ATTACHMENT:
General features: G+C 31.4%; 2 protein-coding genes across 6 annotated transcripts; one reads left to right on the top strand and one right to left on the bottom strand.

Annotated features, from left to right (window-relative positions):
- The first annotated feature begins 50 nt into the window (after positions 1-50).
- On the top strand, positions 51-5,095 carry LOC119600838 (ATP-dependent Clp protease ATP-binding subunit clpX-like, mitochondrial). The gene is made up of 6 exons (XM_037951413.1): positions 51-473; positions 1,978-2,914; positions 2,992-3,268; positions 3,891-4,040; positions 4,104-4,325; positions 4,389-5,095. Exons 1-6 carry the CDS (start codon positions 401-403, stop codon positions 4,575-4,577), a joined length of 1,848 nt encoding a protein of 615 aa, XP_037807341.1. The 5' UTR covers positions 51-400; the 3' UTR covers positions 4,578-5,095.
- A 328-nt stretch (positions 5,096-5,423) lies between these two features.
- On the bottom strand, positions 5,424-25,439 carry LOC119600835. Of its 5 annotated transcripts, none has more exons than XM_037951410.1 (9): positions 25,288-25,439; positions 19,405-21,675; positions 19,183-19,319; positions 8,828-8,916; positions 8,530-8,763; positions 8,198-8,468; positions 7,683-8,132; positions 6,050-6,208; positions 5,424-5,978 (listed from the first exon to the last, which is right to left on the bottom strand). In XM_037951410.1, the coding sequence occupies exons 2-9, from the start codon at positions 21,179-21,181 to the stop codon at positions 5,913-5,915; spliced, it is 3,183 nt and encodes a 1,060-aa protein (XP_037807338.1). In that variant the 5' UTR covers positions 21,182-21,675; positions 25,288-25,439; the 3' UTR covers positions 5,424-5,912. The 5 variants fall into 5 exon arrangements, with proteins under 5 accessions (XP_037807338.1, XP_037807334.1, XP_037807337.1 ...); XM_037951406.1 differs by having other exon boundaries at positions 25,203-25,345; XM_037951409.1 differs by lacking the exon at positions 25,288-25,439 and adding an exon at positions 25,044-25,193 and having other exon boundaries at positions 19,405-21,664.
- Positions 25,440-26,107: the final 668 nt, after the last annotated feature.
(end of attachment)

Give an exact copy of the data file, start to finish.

General features: G+C 31.4%; 2 protein-coding genes across 6 annotated transcripts; one reads left to right on the top strand and one right to left on the bottom strand.

Annotated features, from left to right (window-relative positions):
- The first annotated feature begins 50 nt into the window (after positions 1-50).
- On the top strand, positions 51-5,095 carry LOC119600838 (ATP-dependent Clp protease ATP-binding subunit clpX-like, mitochondrial). The gene is made up of 6 exons (XM_037951413.1): positions 51-473; positions 1,978-2,914; positions 2,992-3,268; positions 3,891-4,040; positions 4,104-4,325; positions 4,389-5,095. Exons 1-6 carry the CDS (start codon positions 401-403, stop codon positions 4,575-4,577), a joined length of 1,848 nt encoding a protein of 615 aa, XP_037807341.1. The 5' UTR covers positions 51-400; the 3' UTR covers positions 4,578-5,095.
- A 328-nt stretch (positions 5,096-5,423) lies between these two features.
- On the bottom strand, positions 5,424-25,439 carry LOC119600835. Of its 5 annotated transcripts, none has more exons than XM_037951410.1 (9): positions 25,288-25,439; positions 19,405-21,675; positions 19,183-19,319; positions 8,828-8,916; positions 8,530-8,763; positions 8,198-8,468; positions 7,683-8,132; positions 6,050-6,208; positions 5,424-5,978 (listed from the first exon to the last, which is right to left on the bottom strand). In XM_037951410.1, the coding sequence occupies exons 2-9, from the start codon at positions 21,179-21,181 to the stop codon at positions 5,913-5,915; spliced, it is 3,183 nt and encodes a 1,060-aa protein (XP_037807338.1). In that variant the 5' UTR covers positions 21,182-21,675; positions 25,288-25,439; the 3' UTR covers positions 5,424-5,912. The 5 variants fall into 5 exon arrangements, with proteins under 5 accessions (XP_037807338.1, XP_037807334.1, XP_037807337.1 ...); XM_037951406.1 differs by having other exon boundaries at positions 25,203-25,345; XM_037951409.1 differs by lacking the exon at positions 25,288-25,439 and adding an exon at positions 25,044-25,193 and having other exon boundaries at positions 19,405-21,664.
- Positions 25,440-26,107: the final 668 nt, after the last annotated feature.